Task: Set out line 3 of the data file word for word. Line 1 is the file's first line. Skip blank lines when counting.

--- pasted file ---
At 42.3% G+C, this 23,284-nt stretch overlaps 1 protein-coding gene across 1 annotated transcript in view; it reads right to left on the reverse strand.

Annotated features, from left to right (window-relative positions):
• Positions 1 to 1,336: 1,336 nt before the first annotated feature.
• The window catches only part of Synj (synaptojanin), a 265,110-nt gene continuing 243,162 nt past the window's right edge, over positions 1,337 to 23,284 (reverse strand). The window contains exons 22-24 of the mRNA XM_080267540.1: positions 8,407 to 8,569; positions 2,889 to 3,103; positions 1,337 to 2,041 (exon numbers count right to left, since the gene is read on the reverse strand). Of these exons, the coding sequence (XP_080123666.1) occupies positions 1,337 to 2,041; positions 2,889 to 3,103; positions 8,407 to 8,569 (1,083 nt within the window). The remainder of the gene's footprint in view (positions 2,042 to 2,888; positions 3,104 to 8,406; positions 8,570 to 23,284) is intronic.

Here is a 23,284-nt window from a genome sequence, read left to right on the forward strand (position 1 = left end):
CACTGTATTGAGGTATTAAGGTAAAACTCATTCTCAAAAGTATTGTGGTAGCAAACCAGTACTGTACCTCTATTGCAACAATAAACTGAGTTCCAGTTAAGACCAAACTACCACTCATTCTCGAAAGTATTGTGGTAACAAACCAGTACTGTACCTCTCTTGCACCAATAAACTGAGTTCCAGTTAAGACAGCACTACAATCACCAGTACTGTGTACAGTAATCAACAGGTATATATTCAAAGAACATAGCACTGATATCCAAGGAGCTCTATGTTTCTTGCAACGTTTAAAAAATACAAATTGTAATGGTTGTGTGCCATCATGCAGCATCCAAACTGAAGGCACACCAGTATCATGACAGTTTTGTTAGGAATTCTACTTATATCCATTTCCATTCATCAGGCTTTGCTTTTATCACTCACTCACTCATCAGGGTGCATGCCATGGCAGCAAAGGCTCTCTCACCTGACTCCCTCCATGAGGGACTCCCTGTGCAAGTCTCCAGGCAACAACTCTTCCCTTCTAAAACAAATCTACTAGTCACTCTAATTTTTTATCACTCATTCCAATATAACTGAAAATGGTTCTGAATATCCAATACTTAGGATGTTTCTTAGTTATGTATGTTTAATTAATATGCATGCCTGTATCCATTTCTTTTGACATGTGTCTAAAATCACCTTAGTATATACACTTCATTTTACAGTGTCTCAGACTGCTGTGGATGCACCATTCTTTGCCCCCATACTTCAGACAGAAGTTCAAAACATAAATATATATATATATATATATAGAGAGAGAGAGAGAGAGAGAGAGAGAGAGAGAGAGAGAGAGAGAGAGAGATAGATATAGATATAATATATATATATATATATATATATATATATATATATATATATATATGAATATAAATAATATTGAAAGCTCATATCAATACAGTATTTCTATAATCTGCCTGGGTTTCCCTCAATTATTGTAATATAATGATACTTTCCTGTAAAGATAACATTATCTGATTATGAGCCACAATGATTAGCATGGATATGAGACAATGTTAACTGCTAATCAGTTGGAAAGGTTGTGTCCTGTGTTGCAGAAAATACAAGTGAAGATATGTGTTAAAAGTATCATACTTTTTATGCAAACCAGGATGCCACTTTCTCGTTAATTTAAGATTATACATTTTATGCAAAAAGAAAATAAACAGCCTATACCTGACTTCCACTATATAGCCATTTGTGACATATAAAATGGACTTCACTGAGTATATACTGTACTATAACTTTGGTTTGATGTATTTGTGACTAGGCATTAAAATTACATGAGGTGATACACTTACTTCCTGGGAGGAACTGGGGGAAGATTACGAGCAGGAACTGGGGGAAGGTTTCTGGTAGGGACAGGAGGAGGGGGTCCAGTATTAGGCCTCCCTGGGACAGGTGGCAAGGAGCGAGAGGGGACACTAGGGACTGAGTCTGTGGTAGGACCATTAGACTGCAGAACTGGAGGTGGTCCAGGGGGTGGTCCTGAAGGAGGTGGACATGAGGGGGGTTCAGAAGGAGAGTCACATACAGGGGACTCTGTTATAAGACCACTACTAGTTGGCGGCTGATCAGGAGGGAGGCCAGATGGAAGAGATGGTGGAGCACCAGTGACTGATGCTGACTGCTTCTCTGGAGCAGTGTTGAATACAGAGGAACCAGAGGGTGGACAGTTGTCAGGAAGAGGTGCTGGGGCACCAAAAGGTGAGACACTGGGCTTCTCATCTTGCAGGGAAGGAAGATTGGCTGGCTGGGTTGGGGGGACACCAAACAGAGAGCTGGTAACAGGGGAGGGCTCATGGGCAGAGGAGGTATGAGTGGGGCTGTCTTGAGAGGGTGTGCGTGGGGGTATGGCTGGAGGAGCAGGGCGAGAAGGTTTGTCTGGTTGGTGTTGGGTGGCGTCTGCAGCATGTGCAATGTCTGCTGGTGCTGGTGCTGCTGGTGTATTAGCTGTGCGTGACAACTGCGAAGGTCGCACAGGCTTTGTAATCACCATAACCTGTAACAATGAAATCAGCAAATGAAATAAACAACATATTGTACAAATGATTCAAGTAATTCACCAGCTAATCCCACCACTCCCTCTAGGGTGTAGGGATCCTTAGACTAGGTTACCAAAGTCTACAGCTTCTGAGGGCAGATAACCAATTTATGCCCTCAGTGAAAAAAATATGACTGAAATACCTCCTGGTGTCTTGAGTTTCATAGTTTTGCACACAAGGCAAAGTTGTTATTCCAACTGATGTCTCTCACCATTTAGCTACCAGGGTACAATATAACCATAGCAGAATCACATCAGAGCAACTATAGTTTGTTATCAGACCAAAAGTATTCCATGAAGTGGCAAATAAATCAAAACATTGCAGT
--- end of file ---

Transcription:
• Positions 1 to 1,336: 1,336 nt before the first annotated feature.